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McGehee, Lucius Polk

by William Polk Cheshire, 1991

14 May 1868–11 Oct. 1923

A 1920 photograph of Lucius Polk McGehee. Image from Archive.org.Lucius Polk McGehee, lawyer and educator, was born at Woodburn, his father's plantation in Person County. He was the youngest of four sons of Montford (1822–95) and Sally Polk Badger McGehee (1833–1903), the daughter of George Edmund Badger, a U.S. senator and secretary of the navy. McGehee received his early education at Morson's School in Raleigh and was graduated from The University of North Carolina with highest honors in 1887. He then worked briefly as a railway surveyor and on the canal at Weldon. He taught in the Episcopal High School at Asheville, at a school in Enfield, and at the Bingham School near Mebane. Returning to Chapel Hill, he completed the law course in 1891 and was admitted to the bar. Afterwards McGehee moved to New York, where he was a contributing editor and later associate editor (1895–1904) of the American and English Encyclopaedia of Law.

In 1904 he returned to The University of North Carolina as professor of law and in 1910 was named dean of the law school, a position he held until his death. He was the author of a legal text, Due Process of Law under the Federal Constitution (1906), and was one of the commissioners who revised the public laws of North Carolina in 1917. Under his administration, the university law school made rapid strides in prestige and added greatly to the size of its student body and faculty. He spent the final year of his life facilitating the construction of a new law building, but a sudden and fatal paralysis prevented him from seeing it completed. Louis Graves, Chapel Hill newspaper editor and a family friend, said of McGehee that "deeply interested as he was in building up the department of the university that was under his charge, probably there was never anybody who talked less about himself, what he had done, and what he planned to do. In an age of automobiles and jazz and all the furor of progress, he somehow seemed to carry over with him the flavor of tranquil days gone by."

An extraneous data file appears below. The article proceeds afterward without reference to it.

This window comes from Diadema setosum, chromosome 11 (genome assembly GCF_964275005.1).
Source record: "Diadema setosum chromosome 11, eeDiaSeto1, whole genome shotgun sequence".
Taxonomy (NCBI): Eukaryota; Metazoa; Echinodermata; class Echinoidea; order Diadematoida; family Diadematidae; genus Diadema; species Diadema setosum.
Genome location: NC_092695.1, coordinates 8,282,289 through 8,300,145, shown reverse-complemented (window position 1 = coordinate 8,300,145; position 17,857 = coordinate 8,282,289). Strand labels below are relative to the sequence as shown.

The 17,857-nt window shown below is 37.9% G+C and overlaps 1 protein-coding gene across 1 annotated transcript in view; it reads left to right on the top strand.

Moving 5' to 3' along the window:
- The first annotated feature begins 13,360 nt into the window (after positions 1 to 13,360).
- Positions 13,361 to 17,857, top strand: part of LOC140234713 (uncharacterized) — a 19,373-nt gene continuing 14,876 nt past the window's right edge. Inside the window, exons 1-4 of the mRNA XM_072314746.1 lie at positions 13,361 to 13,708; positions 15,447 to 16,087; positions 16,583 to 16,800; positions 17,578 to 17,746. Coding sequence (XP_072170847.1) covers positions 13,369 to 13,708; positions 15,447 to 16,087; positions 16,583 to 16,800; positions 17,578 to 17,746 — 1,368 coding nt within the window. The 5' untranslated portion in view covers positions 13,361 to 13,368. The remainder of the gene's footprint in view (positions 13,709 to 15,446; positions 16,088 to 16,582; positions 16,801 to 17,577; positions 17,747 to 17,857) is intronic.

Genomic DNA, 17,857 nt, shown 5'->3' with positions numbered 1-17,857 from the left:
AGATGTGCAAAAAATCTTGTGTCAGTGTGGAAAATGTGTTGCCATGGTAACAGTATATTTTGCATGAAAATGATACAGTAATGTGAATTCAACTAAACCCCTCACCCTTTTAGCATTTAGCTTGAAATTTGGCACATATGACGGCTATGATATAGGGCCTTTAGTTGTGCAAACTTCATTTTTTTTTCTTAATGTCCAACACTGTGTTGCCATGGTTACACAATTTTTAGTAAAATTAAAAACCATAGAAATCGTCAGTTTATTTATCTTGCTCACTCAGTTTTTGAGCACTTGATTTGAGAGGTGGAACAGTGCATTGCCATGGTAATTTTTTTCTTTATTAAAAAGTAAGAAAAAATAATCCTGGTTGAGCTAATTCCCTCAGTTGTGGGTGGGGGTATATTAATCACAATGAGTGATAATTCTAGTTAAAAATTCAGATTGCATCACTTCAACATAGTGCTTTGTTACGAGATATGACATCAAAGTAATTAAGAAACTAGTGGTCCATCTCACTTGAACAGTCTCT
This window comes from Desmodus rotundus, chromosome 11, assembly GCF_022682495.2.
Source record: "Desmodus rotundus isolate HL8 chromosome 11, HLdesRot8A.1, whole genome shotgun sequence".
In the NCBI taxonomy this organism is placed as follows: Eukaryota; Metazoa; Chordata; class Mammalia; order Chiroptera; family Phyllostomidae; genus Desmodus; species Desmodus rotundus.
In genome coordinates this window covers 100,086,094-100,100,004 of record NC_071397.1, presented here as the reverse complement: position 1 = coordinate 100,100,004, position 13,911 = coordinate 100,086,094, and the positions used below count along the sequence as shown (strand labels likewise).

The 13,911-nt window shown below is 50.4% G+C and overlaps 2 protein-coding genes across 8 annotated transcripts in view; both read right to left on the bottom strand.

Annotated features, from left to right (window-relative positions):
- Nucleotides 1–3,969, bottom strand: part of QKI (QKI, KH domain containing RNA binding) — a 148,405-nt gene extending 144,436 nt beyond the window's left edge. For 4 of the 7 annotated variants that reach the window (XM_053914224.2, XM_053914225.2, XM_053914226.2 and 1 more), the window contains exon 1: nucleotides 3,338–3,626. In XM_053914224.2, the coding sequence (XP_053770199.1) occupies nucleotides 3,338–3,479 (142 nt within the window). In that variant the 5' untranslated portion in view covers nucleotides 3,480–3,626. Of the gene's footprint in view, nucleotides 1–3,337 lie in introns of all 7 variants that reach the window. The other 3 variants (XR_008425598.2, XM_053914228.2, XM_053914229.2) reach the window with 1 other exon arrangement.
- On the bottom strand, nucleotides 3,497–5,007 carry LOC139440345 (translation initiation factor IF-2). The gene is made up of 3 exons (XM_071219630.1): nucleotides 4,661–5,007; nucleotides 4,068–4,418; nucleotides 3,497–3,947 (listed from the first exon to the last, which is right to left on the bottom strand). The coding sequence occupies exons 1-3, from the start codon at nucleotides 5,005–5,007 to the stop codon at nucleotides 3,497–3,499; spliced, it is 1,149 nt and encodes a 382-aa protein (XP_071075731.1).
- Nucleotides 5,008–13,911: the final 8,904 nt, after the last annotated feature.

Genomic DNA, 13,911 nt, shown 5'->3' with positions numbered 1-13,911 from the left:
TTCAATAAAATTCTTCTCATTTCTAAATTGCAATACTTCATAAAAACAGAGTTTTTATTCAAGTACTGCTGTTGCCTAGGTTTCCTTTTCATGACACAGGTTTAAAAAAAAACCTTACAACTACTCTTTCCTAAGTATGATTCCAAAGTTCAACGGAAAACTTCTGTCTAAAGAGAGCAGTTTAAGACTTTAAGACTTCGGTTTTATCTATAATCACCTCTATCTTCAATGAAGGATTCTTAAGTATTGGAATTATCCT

On 28 Jan. 1903 he married Julia Leslie Tilley Covert, of Digby, Nova Scotia, who died the following August. McGehee was a Democrat and an Episcopalian; he and his wife were buried in Oakwood Cemetery, Raleigh.

References:

Kemp P. Battle, History of the University of North Carolina, vol. 2 (1912).

Greensboro Daily News, 12 Oct. 1903.

North Carolina Bar Association, Proceedings 26 (1924).

North Carolina Law Review 2 (1923).

Raleigh News and Observer, 12–13 Oct. 1923.

Who Was Who in America, vol. 1 (1943).

L. R. Wilson, The University of North Carolina, 1900–1930 (1957 [portrait]).

Additional Resources:

Shaw, W. T. "Lucius Polk McGehee - Dean." The Carolina Magazine. 23. http://archive.org/stream/carolinamagazine19211922#page/n138/mode/1up (accessed June 14, 2013).

"Lucius Polk McGehee." The Alumni Review [University of North Carolina] 8, no. 3 (November 1923). 79. http://archive.org/stream/alumnireviewseri1203chap#page/78/mode/2up (accessed June 14, 2013).

Polk, Badger, and McGehee Family Papers, 1790-1898 (collection no. 03979). The Southern Historical Collection. Louis Round Wilson Special Collections Library. University of North Carolina at Chapel Hill. http://www.lib.unc.edu/mss/inv/p/Polk,Badger,and_McGehee_Family.html (accessed June 14, 2013).

McGehee, Lucius Polk. Due process of law under the federal Constitution. Northport, Long Island, N.Y. : Edward Thompson Company. 1906. http://archive.org/details/dueprocessoflawu00mcge (accessed June 14, 2013).

Image Credits:

"Lucius Polk McGehee, A.B. Professor of Law." Yackety Yack. Chapel Hill, N.C.: Dialectic and Philanthropic Literary Societies and the Fraternities of the University of North Carolina. 1920. 41. http://archive.org/stream/yacketyyackseria1920univ#page/n55/mode/2up/ (accessed June 14, 2013).

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